The Lamborghini 350 GTV was the prototype and forerunner of the later 350 GT, Lamborghini's first production model. The car was presented to the public during the 1963 Turin Auto Show.
Rejection for production and preparation for show
The 350 GTV featured a controversial semi-fastback body designed by Franco Scaglione and built by Carrozzeria Sargiotto in Turin. Giorgio Neri and Luciano Bonacini built the tube frame chassis in Modena. Giotto Bizzarrini developed a 3.5 litre dry sump racing-specification V12 engine, with an output of 255 kilowatts (347 PS; 342 bhp) at 8,000 rpm, and torque of 326 newton metres (240 lbf·ft), using the DIN measurement standard, for use in the car.
Ferruccio Lamborghini was dissatisfied with several design features of the 350 GTV, and with the state of tune of the engine. He commissioned Carrozzeria Touring to redesign the car to be more practical and had the engine detuned to 270 brake horsepower (201 kW; 274 PS) at 6,500 rpm for use in the production car. The new body and retuned engine resulted in the first production Lamborghini, the 350 GT.
Lamborghini continued with the 350 GTV as a show-only car. Upon assembling the car, however, the workforce discovered that the body panels would not fit around the engine. Since he had no further plans for the 350 GTV beyond being a show car, Lamboghini had the engine bay ballasted with bricks and kept the bonnet shut throughout the Turin Auto Show. The incomplete show car also had no brake calipers, foot pedals, or windshield wipers.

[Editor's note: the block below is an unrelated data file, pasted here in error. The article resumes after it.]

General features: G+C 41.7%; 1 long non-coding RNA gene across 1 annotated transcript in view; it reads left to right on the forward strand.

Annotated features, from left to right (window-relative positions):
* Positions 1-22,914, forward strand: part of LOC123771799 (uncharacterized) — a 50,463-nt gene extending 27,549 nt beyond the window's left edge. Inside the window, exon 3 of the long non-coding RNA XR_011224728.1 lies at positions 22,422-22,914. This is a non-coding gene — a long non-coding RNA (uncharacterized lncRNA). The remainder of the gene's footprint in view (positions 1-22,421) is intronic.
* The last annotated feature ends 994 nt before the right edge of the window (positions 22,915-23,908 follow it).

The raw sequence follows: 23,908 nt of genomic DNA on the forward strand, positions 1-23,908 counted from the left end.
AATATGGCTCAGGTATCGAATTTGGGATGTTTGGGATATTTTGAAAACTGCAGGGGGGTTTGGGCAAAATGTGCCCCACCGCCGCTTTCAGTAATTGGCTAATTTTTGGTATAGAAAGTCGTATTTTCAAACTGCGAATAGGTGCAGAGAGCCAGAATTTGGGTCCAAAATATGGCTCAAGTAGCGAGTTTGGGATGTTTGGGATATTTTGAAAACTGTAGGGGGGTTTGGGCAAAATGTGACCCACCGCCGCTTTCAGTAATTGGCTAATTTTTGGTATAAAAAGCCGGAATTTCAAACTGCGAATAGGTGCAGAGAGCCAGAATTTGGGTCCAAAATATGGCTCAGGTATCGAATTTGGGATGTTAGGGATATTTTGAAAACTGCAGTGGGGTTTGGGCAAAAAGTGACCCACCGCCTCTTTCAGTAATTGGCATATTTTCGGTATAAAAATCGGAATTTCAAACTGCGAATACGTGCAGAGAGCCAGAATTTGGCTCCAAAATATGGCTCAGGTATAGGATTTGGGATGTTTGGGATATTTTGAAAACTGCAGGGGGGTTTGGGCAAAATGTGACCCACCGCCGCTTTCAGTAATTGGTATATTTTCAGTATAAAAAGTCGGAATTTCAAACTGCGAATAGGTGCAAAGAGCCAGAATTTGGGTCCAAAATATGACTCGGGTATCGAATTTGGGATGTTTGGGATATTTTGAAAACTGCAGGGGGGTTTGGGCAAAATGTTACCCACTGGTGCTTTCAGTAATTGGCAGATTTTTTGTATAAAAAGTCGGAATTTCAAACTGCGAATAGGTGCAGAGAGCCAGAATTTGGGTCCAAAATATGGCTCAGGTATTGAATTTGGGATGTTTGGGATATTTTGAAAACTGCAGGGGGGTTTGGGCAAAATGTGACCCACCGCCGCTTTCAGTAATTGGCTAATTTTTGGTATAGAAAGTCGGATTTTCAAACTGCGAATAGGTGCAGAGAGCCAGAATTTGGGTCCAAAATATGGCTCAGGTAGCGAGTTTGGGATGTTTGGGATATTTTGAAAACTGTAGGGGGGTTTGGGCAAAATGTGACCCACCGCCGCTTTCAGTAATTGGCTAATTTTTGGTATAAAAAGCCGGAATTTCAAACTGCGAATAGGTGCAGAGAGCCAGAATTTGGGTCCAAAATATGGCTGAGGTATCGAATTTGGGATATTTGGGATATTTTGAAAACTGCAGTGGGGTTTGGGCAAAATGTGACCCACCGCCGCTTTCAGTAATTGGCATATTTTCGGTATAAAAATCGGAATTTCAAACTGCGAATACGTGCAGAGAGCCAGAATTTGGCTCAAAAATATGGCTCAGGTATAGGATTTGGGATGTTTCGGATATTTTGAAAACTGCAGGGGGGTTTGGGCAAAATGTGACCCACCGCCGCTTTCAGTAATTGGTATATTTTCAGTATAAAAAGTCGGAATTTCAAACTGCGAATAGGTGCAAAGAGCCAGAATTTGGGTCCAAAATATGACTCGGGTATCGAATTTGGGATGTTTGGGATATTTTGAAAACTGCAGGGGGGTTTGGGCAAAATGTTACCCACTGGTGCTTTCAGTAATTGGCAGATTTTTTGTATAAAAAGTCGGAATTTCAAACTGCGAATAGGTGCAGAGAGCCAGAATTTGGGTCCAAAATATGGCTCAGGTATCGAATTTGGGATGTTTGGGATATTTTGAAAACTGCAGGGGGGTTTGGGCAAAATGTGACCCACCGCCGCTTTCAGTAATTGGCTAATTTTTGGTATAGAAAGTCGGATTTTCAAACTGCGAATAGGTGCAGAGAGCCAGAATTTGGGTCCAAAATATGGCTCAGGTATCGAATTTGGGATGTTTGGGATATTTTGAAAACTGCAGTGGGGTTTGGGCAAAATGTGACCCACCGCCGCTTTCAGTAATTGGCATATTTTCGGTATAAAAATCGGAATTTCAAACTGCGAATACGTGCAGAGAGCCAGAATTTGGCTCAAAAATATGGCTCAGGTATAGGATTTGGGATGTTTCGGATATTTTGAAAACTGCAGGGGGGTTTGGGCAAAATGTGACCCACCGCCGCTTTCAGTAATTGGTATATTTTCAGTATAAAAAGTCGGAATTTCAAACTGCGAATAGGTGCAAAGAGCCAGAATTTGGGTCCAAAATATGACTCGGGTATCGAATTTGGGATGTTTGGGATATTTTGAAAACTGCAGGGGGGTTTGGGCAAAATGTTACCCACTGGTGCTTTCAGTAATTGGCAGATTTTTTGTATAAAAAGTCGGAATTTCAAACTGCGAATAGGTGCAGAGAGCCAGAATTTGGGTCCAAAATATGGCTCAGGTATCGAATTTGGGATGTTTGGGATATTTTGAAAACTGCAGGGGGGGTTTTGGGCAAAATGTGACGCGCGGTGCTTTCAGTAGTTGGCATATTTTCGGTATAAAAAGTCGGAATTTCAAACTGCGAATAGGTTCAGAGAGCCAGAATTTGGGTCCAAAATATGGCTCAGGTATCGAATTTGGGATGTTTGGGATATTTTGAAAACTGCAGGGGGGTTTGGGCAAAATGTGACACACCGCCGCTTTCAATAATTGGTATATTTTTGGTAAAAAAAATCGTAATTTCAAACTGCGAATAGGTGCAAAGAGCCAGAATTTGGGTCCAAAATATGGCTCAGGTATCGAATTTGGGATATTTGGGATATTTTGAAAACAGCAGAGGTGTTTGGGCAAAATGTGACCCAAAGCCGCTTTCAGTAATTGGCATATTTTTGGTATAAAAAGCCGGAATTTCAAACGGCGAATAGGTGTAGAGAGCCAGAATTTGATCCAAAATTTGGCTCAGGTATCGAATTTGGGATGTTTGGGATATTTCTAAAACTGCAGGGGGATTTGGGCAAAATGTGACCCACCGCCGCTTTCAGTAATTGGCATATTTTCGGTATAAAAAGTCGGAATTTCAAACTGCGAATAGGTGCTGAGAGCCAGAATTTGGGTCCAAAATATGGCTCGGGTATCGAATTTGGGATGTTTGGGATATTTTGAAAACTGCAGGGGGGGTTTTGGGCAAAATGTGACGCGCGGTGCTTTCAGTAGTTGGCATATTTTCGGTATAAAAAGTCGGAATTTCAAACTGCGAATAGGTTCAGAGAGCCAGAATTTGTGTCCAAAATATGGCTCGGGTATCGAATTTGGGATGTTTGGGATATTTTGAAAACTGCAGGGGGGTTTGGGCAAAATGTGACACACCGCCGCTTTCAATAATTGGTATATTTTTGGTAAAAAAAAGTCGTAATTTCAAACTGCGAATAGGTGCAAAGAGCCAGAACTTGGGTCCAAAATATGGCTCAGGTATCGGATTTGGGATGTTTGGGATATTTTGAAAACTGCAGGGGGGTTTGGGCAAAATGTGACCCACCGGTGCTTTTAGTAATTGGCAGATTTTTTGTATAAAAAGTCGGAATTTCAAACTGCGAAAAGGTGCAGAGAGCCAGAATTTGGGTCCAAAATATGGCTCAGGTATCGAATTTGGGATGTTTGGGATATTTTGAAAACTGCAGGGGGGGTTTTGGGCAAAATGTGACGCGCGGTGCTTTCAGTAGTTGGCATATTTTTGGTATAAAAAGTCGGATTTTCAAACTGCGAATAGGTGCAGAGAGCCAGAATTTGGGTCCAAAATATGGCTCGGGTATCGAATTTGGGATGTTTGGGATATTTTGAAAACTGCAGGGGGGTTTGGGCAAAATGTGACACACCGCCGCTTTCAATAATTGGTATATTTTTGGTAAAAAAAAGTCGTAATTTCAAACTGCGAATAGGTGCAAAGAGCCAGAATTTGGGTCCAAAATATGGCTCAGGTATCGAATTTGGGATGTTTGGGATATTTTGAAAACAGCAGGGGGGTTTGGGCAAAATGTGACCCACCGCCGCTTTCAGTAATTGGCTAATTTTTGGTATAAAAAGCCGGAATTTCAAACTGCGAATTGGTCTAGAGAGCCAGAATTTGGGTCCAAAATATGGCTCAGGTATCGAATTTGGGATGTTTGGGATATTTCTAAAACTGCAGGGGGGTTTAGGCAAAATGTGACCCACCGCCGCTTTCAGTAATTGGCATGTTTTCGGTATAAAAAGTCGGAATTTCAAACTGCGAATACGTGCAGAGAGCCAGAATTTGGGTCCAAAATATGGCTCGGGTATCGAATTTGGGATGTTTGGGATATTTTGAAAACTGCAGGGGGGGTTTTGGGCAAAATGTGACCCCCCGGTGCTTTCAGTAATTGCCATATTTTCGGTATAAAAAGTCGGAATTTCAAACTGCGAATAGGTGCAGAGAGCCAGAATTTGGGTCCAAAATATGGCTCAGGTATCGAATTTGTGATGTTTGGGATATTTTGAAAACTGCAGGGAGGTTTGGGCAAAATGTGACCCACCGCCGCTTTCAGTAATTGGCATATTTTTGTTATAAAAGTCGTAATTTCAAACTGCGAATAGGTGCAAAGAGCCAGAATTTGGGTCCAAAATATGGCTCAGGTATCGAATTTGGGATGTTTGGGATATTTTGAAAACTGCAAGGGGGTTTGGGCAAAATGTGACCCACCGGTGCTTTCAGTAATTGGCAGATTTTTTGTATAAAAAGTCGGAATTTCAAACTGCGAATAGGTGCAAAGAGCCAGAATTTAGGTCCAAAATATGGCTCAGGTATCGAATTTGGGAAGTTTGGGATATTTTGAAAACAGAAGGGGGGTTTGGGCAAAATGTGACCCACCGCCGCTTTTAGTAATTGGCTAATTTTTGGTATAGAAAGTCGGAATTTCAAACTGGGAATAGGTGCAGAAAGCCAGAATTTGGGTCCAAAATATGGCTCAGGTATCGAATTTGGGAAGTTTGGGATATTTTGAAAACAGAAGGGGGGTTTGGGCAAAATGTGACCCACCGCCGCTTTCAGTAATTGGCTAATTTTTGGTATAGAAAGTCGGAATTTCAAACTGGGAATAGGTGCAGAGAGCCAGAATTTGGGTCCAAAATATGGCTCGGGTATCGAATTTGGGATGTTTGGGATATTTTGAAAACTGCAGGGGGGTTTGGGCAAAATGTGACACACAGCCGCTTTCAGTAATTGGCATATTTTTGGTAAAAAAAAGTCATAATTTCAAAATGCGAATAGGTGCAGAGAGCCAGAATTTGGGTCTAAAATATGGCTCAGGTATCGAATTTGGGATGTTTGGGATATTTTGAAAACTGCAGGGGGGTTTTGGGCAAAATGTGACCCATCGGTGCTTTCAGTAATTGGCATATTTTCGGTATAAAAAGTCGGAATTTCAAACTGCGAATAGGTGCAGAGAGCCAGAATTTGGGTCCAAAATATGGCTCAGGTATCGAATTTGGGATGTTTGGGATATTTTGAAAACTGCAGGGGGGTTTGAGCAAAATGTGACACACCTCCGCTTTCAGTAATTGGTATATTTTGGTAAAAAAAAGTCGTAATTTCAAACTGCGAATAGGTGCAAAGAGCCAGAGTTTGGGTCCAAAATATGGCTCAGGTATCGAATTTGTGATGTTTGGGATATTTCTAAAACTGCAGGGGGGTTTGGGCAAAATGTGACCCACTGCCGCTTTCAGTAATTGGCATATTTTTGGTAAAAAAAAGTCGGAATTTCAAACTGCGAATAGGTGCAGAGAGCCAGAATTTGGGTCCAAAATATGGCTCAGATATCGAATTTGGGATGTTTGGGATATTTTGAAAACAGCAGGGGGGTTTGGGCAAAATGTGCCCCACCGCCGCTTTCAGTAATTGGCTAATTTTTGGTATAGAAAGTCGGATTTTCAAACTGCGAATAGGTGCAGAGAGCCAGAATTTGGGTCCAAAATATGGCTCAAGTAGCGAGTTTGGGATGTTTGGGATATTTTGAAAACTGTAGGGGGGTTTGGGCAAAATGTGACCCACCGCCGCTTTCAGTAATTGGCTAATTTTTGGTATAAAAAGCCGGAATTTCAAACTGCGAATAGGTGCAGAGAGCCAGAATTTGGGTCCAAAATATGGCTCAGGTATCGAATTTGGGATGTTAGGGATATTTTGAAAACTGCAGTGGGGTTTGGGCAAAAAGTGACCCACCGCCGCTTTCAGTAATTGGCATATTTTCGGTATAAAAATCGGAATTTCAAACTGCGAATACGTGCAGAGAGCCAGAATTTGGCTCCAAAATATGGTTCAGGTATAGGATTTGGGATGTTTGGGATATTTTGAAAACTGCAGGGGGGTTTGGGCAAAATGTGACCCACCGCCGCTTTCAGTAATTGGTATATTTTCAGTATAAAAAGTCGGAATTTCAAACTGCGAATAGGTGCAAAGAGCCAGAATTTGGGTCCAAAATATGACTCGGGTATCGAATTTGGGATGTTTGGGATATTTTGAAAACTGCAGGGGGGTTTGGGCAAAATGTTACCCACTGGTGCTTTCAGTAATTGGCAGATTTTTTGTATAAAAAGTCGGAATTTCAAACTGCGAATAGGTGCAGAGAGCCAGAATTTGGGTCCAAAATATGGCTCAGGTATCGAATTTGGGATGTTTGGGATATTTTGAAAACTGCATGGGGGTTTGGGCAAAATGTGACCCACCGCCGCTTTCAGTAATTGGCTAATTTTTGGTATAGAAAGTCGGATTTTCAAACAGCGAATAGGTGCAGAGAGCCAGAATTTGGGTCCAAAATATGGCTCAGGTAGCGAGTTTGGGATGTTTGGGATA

After the show
The show car was then stored by Lamborghini, remaining in storage until the mid-1980s, when car dealer Romano Bernandoni and his cousin, Lamborghini expert Stefano Pasini, convinced the management to sell it to them. Bernandoni and Pasini did not receive the gauges and steering wheel with the car. They did, however, receive several proposals made to modify the car into running condition; these were used to do so. The colour was changed from its original pale blue to metallic green at the new owner's request. Rear view
The car was then sold to a Japanese collector, who placed the car in the Noritake Collection. Several years later, the car was on display at the museum at Lamborghini's factory.
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